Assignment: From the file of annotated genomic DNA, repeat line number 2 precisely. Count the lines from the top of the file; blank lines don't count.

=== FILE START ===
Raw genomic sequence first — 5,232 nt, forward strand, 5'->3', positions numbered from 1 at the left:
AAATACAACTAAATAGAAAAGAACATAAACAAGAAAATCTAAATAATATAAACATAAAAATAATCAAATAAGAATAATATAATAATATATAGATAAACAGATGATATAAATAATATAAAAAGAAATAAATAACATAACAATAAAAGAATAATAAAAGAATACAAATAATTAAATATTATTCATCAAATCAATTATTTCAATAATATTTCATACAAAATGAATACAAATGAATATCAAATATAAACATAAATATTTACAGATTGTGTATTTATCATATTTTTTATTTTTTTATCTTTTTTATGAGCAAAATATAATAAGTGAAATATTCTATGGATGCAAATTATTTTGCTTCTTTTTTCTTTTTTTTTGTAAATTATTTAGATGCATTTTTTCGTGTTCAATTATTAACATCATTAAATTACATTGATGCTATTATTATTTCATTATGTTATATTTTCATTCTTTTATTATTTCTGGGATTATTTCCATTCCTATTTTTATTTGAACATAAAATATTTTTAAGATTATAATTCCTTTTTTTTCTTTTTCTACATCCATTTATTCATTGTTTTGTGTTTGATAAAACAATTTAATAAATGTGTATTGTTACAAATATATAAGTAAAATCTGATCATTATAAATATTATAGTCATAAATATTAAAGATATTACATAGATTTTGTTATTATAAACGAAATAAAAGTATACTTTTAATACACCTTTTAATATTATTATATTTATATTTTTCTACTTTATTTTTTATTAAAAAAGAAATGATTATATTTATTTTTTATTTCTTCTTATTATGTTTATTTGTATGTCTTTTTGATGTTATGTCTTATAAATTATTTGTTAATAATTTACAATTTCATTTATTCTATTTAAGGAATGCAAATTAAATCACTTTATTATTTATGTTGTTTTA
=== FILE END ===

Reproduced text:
AAATACAACTAAATAGAAAAGAACATAAACAAGAAAATCTAAATAATATAAACATAAAAATAATCAAATAAGAATAATATAATAATATATAGATAAACAGATGATATAAATAATATAAAAAGAAATAAATAACATAACAATAAAAGAATAATAAAAGAATACAAATAATTAAATATTATTCATCAAATCAATTATTTCAATAATATTTCATACAAAATGAATACAAATGAATATCAAATATAAACATAAATATTTACAGATTGTGTATTTATCATATTTTTTATTTTTTTATCTTTTTTATGAGCAAAATATAATAAGTGAAATATTCTATGGATGCAAATTATTTTGCTTCTTTTTTCTTTTTTTTTGTAAATTATTTAGATGCATTTTTTCGTGTTCAATTATTAACATCATTAAATTACATTGATGCTATTATTATTTCATTATGTTATATTTTCATTCTTTTATTATTTCTGGGATTATTTCCATTCCTATTTTTATTTGAACATAAAATATTTTTAAGATTATAATTCCTTTTTTTTCTTTTTCTACATCCATTTATTCATTGTTTTGTGTTTGATAAAACAATTTAATAAATGTGTATTGTTACAAATATATAAGTAAAATCTGATCATTATAAATATTATAGTCATAAATATTAAAGATATTACATAGATTTTGTTATTATAAACGAAATAAAAGTATACTTTTAATACACCTTTTAATATTATTATATTTATATTTTTCTACTTTATTTTTTATTAAAAAAGAAATGATTATATTTATTTTTTATTTCTTCTTATTATGTTTATTTGTATGTCTTTTTGATGTTATGTCTTATAAATTATTTGTTAATAATTTACAATTTCATTTATTCTATTTAAGGAATGCAAATTAAATCACTTTATTATTTATGTTGTTTTA